"Reading is the nourishment that lets you do interesting work," Jennifer Egan once said. This intersection of reading and writing is both a necessary bi-directional life skill for us mere mortals and a secret of iconic writers' success, as bespoken by their personal libraries. The Top Ten: Writers Pick Their Favorite Books asks 125 of modernity's greatest British and American writers—including Norman Mailer, Ann Patchett, Jonathan Franzen, Claire Messud, and Joyce Carol Oates—"to provide a list, ranked, in order, of what [they] consider the ten greatest works of fiction of all time- novels, story collections, plays, or poems."
Of the 544 separate titles selected, each is assigned a reverse-order point value based on the number position at which it appears on any list—so, a book that tops a list at number one receives 10 points, and a book that graces the bottom, at number ten, receives 1 point.
In introducing the lists, David Orr offers a litmus test for greatness:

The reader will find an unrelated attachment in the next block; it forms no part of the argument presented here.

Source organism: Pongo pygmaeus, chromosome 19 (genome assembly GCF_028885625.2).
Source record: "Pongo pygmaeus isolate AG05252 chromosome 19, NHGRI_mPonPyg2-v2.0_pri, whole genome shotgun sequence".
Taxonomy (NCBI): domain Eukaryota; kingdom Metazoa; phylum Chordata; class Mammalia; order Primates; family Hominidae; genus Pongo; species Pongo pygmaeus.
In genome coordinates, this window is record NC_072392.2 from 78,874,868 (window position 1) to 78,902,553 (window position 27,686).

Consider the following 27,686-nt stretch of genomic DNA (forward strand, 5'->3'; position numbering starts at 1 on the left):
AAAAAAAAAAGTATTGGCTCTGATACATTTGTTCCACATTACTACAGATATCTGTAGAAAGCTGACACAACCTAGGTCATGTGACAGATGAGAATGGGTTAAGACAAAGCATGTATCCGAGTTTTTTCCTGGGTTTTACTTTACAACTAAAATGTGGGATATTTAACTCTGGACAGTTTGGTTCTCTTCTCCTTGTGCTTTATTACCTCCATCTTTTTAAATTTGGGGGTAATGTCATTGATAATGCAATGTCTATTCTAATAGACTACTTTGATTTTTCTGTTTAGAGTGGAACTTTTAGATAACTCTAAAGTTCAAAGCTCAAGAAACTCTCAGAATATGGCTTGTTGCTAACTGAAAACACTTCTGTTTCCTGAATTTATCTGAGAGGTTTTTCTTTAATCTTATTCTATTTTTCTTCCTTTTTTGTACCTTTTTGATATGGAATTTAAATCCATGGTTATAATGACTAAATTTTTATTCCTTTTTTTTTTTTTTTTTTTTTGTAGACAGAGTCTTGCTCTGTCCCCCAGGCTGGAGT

"If you're putting together a list of 'the greatest books,' you'll want to do two things: (1) out of kindness, avoid anyone working on a novel; and (2) decide what the word 'great' means. The first part is easy, but how about the second? A short list of possible definitions of 'greatness' might look like this:
1. 'Great' means 'books that have been greatest for me.'
2. 'Great' means 'books that would be considered great by the most people over time.'
3. 'Great' has nothing to do with you or me—or people at all. It involves transcendental concepts like God or the Sublime.
4. 'Great'? I like Tom Clancy. "
From David Foster Wallace (#1: The Screwtape Letters by C.S. Lewis) to Stephen King (#1: The Golden Argosy, a 1955 anthology of the best short stories in the English language), the collection offers a rare glimpse of the building blocks of great creators' combinatorial creativity—because, as Austin Kleon put it, "you are a mashup of what you let into your life."